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O'Meara v. Postal Telegraph-Cable Co.

Court of Appeals of the State of New York
Dec 6, 1938
18 N.E.2d 157 (N.Y. 1938)


Argued October 26, 1938

Decided December 6, 1938

Appeal from the Supreme Court, Appellate Division, Second Department.

John L. Farrell and Howard L. Kern for appellant. Elwood C. Smith for respondent.

Plaintiff is the owner of the record title to a parcel of real property over which, from 1883 to 1925, ran a public street. In 1883 the defendant erected certain poles, wires, cross-arms, guys, stubs and other fixtures in that street for the purpose of carrying telegraph messages. It acquired no license, consent or permission so to do from the then owner and has not since acquired a license, consent or permission of a subsequent owner. In 1925, without notice to the defendant, proceedings were taken which resulted in the discontinuance of the road as a public highway, but the use of a portion of the road over plaintiff's property was never wholly discontinued.

In 1931 the attorney for the then owner notified the defendant of the abandonment of the highway and demanded the removal of its poles and wires.

This action is for a judgment declaring the rights of the parties. On the part of the plaintiff it is claimed that she is the owner in fee of the land on which the poles stand, that no permit was ever given for their erection, that defendant has acquired no prescriptive right to maintain the poles by reason of lapse of time, due to the enactment of chapter 40 of the Laws of 1886, now section 261 of the Real Property Law (Cons. Laws, ch. 50), and that any right it may have had to maintain the poles in the highway under the so-called Post Roads Act (14 U.S. Stat. p. 221, act of July 24, 1866, ch. 230, § 1, now U.S. Code, tit. 47, § 1) has been lost by reason of the abandonment or discontinuance of the highway.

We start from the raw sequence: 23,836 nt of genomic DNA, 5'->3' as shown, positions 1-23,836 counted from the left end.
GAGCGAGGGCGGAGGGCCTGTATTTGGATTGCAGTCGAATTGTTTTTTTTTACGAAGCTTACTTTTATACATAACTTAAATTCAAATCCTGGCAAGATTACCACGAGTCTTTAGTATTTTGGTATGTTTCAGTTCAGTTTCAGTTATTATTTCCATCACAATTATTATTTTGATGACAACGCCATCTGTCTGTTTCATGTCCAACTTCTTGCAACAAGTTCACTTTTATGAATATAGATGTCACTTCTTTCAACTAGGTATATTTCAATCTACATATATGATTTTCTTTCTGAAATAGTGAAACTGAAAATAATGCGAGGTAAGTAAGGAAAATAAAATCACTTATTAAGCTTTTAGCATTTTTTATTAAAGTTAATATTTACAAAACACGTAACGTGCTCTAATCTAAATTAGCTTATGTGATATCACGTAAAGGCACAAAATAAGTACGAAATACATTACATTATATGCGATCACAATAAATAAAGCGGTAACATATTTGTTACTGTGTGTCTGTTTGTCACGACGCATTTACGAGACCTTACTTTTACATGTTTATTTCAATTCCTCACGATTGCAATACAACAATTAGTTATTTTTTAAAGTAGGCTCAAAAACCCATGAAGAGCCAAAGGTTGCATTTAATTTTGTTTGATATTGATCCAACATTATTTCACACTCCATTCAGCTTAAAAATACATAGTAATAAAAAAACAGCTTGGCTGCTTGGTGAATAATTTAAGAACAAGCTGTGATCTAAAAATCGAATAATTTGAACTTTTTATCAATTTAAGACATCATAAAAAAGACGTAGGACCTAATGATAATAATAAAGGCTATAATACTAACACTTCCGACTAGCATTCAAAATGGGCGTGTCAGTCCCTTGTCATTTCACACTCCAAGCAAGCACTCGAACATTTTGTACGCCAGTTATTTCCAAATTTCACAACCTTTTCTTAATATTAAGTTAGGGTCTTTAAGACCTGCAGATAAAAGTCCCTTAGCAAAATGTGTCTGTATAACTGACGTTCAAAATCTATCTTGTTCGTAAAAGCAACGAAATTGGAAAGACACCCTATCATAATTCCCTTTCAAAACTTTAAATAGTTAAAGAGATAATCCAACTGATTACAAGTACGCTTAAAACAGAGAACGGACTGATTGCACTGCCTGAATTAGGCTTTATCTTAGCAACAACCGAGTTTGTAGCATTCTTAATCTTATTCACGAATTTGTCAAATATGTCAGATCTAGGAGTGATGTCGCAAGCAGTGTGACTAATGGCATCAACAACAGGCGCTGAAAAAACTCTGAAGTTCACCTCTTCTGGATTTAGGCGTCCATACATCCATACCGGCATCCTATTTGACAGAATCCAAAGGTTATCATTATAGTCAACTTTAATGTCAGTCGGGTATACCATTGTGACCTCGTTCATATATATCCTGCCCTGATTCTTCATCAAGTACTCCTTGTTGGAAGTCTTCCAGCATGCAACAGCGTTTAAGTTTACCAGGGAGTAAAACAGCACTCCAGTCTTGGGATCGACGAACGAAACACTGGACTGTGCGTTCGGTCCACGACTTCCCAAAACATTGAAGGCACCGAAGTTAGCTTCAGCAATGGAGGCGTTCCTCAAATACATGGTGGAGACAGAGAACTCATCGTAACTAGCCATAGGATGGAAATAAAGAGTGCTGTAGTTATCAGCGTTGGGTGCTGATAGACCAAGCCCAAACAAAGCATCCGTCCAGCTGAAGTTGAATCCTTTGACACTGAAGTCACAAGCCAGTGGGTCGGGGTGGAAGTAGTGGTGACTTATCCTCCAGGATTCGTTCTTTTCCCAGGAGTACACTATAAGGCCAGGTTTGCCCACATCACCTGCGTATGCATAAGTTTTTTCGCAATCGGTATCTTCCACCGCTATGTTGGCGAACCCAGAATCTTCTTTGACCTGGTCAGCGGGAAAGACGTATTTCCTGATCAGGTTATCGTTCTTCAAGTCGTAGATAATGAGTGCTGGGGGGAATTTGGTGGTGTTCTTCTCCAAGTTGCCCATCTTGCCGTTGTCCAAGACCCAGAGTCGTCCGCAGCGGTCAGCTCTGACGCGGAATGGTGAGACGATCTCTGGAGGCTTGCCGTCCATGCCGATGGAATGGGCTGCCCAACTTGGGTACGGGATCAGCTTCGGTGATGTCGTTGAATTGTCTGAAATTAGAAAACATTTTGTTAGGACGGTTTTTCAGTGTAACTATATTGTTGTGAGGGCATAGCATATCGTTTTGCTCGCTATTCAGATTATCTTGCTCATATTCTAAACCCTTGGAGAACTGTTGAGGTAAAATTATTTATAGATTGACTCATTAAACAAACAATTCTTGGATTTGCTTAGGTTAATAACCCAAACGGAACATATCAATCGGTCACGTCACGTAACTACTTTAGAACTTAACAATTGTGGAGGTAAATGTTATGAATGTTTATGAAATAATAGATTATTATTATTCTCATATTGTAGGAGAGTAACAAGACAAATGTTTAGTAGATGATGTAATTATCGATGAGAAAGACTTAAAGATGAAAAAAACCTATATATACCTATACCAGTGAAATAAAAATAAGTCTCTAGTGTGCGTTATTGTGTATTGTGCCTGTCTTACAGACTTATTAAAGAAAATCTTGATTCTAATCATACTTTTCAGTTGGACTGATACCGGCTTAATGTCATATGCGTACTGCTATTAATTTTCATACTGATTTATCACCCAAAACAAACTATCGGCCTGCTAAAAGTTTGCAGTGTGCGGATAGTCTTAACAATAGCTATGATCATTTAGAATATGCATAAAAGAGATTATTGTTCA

The defendant claims, on the other hand, that its entrance in and upon the highway in 1883 was not unlawful, having been done pursuant to the Post Roads Act, that such act constitutes a grant or franchise which cannot be overridden by a State statute, that the 1886 statute of the State of New York is not a bar to the acquisition of a right by prescription or adverse possession, and that, accordingly, it has now a right by adverse possession and prescription to maintain its line over the land in question and, moreover, that by lapse of time without objections plaintiff is estopped from maintaining an action in trespass or ejectment.

The trial court found that the Post Roads Act did not have the effect of giving a telegraph company the right to maintain a pole line in a public highway without compensation, where the title of the abutting owners runs to the center of the highway. That conclusion is supported by the decision in Eels v. American T. T. Co. ( 143 N.Y. 133). The trial court further held that but for the bar set up by the enactment in 1886 of what is now section 261 of the Real Property Law, all essential elements to constitute an effective adverse possession would be presented. It held, however, that section 261 presents an effective bar to the gaining of a grant, actual or presumed, which entitles the defendant to maintain its pole line upon the premises of plaintiff, either by prescription or by adverse possession, and that the plaintiff is entitled to judgment determining her right to have the pole line removed unless condemnation proceedings be instituted by the defendant. The decision of the trial court has been unanimously affirmed by the Appellate Division.